Exclusive: Russia weighs wheat export tax, quota after Putin criticises food price rise

MOSCOW (Reuters) - Russia is considering imposing a grain export quota and wheat export tax for Feb. 15-June 30, following President Vladimir Putin’s criticism of rising food prices, four sources familiar with the government’s discussions told Reuters.

Chicago wheat prices extended gains after Reuters’ report on Thursday, as Russia is one of the world’s largest wheat exporters.

Putin criticised officials and market players over rising prices for bread, flour, sugar and sunflower oil on Wednesday and Prime Minister Mikhail Mishustin said on Thursday Russia would take action.

“We must take concrete measures to effectively stabilise the prices of products that are important for people - in line with the instructions of the head of state,” Mishustin told a government meeting, describing it as “unacceptable in the context of declining incomes”.

“I would like to appeal to producers, heads of retail chains and, of course, exporters - do not take advantage of people,” the prime minister said.

Mishustin plans to hold another meeting on the issue later on Thursday.

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Russians’ incomes fell by 4.8% in the third quarter after their sharpest plunge in 20 years in the preceding quarter because of the COVID-19 crisis. Putin said bread, flour and sunflower oil prices rose by 6.3%, 12.9% and 23.8%, respectively, without specifying a timeframe.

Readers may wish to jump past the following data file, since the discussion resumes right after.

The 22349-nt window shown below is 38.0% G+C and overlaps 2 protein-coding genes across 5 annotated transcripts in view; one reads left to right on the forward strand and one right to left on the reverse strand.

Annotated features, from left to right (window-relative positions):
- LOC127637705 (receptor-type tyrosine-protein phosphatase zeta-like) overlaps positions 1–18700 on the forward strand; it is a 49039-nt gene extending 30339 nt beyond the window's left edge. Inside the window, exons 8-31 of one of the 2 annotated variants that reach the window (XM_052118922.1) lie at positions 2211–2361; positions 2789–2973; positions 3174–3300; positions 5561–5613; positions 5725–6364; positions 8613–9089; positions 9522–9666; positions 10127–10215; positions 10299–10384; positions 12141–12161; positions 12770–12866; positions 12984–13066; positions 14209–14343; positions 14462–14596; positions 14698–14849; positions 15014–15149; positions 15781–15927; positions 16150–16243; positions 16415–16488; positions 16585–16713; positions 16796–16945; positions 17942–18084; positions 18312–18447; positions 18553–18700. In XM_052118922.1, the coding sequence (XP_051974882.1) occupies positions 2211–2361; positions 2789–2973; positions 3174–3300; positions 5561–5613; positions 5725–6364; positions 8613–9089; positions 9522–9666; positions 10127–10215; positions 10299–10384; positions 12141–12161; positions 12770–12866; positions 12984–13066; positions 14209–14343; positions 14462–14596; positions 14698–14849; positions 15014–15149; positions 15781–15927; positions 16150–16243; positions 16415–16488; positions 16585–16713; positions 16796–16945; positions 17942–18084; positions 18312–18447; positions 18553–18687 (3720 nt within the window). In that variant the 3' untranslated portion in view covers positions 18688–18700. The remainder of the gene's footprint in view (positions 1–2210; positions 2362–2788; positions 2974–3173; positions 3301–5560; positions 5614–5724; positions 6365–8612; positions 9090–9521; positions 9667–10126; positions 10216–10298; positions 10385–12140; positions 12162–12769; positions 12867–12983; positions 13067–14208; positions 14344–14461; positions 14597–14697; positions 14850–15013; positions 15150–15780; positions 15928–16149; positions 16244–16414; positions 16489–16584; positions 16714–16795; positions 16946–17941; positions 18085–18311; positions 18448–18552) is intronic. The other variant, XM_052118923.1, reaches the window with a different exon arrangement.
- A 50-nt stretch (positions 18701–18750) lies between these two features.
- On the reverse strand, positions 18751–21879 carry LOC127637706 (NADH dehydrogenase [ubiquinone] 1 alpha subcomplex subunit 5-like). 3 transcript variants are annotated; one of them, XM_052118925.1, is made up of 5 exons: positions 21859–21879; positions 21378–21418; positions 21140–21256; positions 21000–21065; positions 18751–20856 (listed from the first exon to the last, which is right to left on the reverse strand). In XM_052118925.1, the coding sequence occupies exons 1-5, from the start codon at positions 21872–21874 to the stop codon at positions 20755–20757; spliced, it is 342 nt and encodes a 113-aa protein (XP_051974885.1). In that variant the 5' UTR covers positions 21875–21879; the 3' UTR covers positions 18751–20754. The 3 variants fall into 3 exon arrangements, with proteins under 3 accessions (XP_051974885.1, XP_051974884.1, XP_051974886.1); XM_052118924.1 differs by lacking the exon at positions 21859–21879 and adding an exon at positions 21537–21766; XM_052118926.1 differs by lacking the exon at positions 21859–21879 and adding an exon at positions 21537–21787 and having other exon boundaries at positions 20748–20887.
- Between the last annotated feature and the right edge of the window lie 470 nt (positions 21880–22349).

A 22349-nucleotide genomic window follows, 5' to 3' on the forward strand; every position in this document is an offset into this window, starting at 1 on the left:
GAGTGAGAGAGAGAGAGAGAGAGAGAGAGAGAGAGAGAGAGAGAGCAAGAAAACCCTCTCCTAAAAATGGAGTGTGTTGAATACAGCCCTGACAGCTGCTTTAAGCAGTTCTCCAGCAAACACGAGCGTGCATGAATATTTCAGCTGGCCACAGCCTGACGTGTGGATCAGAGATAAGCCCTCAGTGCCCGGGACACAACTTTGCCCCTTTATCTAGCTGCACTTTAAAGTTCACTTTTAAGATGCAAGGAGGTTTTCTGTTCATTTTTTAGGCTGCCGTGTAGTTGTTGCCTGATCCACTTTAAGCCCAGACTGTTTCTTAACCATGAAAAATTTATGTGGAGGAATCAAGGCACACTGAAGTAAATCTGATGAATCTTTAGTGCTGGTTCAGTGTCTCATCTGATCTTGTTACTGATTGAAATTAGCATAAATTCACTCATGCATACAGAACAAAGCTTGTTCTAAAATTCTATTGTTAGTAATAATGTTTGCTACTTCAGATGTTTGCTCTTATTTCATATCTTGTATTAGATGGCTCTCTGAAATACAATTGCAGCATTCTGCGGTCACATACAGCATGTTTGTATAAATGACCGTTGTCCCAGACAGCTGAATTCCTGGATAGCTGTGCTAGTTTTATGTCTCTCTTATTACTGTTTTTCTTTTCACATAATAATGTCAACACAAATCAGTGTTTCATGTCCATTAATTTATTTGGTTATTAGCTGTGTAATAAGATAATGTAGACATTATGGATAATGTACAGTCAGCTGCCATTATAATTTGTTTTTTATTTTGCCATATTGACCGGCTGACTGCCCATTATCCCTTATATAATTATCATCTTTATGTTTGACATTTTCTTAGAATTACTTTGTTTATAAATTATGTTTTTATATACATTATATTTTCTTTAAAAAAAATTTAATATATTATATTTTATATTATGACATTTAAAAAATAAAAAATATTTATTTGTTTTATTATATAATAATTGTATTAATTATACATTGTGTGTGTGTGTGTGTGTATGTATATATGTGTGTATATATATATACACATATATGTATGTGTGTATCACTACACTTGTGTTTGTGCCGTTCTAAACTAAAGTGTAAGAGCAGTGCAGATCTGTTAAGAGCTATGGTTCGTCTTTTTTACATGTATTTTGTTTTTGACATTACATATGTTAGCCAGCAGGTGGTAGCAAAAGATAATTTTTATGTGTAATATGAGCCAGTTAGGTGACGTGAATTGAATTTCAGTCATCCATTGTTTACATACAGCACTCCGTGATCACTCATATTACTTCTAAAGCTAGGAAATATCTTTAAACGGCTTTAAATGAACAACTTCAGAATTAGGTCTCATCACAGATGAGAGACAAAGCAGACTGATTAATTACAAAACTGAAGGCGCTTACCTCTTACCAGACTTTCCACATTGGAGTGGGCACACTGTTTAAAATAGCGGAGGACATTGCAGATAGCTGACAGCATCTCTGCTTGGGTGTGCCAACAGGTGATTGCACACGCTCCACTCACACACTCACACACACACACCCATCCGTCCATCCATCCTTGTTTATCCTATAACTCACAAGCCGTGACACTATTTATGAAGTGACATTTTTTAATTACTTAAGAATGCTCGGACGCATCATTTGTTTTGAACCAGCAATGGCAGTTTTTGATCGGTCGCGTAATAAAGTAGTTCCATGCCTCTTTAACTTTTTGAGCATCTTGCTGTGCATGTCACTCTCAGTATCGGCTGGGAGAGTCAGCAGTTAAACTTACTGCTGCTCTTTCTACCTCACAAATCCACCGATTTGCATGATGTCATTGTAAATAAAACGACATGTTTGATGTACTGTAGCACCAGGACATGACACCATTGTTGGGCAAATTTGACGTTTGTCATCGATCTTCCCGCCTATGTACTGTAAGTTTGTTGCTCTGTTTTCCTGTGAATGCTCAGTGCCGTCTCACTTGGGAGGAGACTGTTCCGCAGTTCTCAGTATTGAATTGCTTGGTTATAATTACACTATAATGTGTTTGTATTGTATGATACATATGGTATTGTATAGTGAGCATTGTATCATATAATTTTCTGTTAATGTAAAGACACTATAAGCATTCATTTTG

Russia harvested a large wheat crop this year, but domestic prices have risen. To steady them, the agriculture ministry previously proposed setting a grain export quota of 17.5 million tonnes for Feb. 15-June 30.

The government has yet to discuss the size of the possible wheat export tax or of the quota, the sources said, asking not to be named because of the sensitivity of the matter.

Russia may also impose an export tax on sunflower oil if domestic prices do not fall this month, two of them said. Russia has already decided to increase an export tax on sunflower seeds and rapeseed from January.

One of the sources said the maximum price for sugar and sunflower oil could also be fixed through agreement between retail chains, producers and the state anti-monopoly service.

Reporting by Polina Devitt, Olga Popova and Darya Korsunskaya; writing by Polina Devitt; editing by Simon Cameron-Moore and Barbara Lewis